4701 AEW&C

Material supplied by
LTC Cecil (Sam) Steed Ret
Cmdr 4701st AEW&C  Oct 53
Cmdr 965th AEW&C Sq Jan 66 -- Oct 66

A reception committee at the McClellan Air Force Base watched the plane taxi toward them Arrows Point to a bulge
under the midsection, a drooping nose and a lump on the top which carry radar equipment.
Another picture on page 8. Bee Photo

AT McClellan

By Tom Gaff

"It's the craziest airplane I've ever seen. I donít see how they get it off ground."

These and similar remarks from veteran air force officers and men heralded the arrival at the McClellan Air Force Base yesterday of the nationís newest aerial watchman, RC-121C.

First Of Kind

The plane. the first of it kind to be stationed anywhere in the nation, actually is a flying
radar station. It has a humped back, a drooping nose and a sagging midsection. It is the craziest looking plane anyone ever saw. But it does fly. And once placed in active use it and the planes will extend the nation's warning net far beyond the range of fixed radar stations.

The planes are designed for long flights over the ocean to detect and warn of any possible attack, by air or sea, long before our present warning station would be able to find a target.

If an enemy should launch an attack toward the west the air force said, the new radar plane will provide several minutes more warning than would be available at present.

The craft's humped back and bulging midsection are radomes carrying vital and delicate radar instruments designed to measure the altitude, speed, strength and direction of approaching invaders, whether in the air or on the surface. Further equipment detects, and if desired, can interfere with enemy radar and other broadcasts.

Unusual Interior

The interior of the plane is just as unusual as the exterior. In addition to the latest electronic equipment, some of it so secret it had to be covered while newsmen inspected craft, full facilities are provided for a crew of 31. There bunks, which can be, converted davenports, seats are scientifically designed to reduce fatigue on long missions and there is a galley complete with running water and grills for cooking hot meals.

Continued on page 8, column 2


McClellan Crazy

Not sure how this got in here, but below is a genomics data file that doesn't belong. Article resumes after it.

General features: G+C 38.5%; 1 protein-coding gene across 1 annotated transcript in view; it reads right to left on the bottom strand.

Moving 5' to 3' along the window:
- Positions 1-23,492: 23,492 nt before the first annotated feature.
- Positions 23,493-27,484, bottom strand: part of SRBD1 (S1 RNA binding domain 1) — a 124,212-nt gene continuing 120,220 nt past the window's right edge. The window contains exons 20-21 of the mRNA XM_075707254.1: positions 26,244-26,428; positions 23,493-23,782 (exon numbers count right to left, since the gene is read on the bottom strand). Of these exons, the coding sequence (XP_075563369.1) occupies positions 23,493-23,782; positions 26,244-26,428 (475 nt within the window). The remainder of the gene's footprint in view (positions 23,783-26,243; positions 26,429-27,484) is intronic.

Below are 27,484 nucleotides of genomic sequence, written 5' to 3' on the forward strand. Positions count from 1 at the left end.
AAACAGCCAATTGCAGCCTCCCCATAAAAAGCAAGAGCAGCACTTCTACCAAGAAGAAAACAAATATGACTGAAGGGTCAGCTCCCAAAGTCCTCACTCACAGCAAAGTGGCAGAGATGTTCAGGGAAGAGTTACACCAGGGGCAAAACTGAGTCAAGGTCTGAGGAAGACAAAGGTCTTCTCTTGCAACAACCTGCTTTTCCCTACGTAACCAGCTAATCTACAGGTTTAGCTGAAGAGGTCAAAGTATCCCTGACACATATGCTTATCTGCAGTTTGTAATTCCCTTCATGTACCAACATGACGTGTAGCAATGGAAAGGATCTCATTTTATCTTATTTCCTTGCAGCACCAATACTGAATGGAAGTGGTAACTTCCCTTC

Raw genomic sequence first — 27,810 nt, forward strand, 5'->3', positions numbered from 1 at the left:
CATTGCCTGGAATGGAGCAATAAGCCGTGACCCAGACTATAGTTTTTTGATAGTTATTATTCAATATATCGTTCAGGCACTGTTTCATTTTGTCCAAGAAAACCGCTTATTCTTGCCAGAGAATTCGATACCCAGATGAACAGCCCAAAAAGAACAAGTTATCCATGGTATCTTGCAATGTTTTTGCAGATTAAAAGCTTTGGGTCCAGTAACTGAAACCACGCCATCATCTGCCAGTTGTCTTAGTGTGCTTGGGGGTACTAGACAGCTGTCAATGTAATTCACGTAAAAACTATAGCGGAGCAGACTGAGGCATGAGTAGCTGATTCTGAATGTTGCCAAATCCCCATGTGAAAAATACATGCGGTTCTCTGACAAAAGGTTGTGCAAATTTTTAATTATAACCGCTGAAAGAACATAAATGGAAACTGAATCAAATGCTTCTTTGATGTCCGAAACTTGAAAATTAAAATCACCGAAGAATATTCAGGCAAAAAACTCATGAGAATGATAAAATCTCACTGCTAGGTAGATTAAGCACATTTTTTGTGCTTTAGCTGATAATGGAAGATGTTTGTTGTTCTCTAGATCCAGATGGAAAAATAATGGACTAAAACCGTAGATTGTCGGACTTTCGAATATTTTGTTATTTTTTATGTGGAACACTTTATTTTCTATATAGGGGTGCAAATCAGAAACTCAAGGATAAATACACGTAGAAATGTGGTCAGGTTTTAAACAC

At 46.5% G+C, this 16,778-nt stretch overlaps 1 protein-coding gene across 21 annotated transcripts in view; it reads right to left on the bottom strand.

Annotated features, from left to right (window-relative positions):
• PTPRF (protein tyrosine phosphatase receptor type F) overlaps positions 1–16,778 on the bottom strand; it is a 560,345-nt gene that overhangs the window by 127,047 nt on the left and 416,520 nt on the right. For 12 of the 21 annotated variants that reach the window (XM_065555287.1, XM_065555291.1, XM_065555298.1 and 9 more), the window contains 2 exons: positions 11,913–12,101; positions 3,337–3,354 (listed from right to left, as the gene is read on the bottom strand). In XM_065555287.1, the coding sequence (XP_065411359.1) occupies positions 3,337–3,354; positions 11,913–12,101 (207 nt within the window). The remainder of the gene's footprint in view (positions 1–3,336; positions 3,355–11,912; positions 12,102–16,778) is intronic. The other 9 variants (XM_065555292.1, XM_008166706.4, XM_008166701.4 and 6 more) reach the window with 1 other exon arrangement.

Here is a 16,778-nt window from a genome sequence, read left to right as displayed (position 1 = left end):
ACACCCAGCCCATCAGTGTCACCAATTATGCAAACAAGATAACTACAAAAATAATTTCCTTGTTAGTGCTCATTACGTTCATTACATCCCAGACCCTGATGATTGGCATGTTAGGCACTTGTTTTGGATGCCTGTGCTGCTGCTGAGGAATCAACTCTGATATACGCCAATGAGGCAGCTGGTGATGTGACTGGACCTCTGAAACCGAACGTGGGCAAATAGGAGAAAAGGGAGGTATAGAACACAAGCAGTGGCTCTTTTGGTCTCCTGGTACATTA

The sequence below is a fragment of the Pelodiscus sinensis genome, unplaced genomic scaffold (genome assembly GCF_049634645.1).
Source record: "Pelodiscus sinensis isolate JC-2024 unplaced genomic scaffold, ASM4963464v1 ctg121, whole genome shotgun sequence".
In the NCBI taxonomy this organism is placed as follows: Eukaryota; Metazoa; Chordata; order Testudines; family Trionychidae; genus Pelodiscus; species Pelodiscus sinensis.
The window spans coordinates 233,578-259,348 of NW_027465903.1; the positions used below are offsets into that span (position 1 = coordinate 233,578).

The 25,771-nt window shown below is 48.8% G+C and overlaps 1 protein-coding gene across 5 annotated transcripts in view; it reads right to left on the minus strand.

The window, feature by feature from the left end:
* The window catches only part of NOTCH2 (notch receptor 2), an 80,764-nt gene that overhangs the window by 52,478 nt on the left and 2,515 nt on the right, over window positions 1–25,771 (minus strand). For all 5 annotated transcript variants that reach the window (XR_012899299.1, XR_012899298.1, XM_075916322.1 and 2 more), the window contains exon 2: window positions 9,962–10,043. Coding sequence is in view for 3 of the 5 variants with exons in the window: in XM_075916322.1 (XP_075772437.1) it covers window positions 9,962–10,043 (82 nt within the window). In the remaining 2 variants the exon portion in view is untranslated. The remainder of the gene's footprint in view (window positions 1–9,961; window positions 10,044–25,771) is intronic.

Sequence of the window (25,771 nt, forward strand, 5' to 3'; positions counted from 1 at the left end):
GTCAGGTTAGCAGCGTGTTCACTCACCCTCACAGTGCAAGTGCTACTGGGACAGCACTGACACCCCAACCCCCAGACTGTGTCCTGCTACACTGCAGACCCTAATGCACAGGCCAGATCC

Plane' Flies Radar

Continued from page 1

                                                                        Bee photo
Lieutenant Colonel Russell E. Cheever, right, who flew the radar plane in from Burbank, was greeted by Major General Arthur W. Vanaman, left, commander of the Sacramento Air Materiel Area, and Brigadier General Clinton D. Vincent, vice commander of the Western Air Defense Force.

Approximately one third of the crews will he off duty while the others are working so the bunks and easy chairs will get plenty of use once the plane start its, job of patrolling.

Speeds of more than 300 mile an hour can he obtained from the four 3,250 horsepower turbo compound engines, which power the new plane. Tip tanks will enable it to stay aloft on patrol for extremely long periods the air force is talking about two day missions.

Speed Exceeds 300 MPH

In addition to flying out to sea far beyond the range of fixed radar sites on shore, the new plane reaches altitudes which give its radar greater range than sea level units of similar power.

The plane's major duty will he to detect possible attackers but the air force adds it is believed the electronics equipment also will he very good for tracking weather disturbances and will give better and more far reaching storm warning service than now is available.

Operating Unit Is Named

At McClellan, the planes, and several similar ones as soon as they are delivered, will he operated by the 4701st Airborne Early Warning And Control Squadron.

The commanding officer is Lieutenant Colonel Russell E. Cheever, who flew the new plane in from Burbank yesterday.

The unit is a tenant organization at McClellan and is under ii,' direct command of the Western Air Defense Force headquartered at the Hamilton, Air force Base.

More than 350 officers and men have been assigned to the Squadron, most of them volunteers for the particular duty. A nucleus of the officers underwent several months training on the plane and the particular duties the squadron will be called upon to perform.

The squadrons will he expected to test out its own planes in interest of military expediency

In the past, new aircraft undergone extensive test under the Air Proving Ground Command before being

Assigned to a unit. Because the Airforce is in a hurry this time squadron will test the planes while they are in actual operation.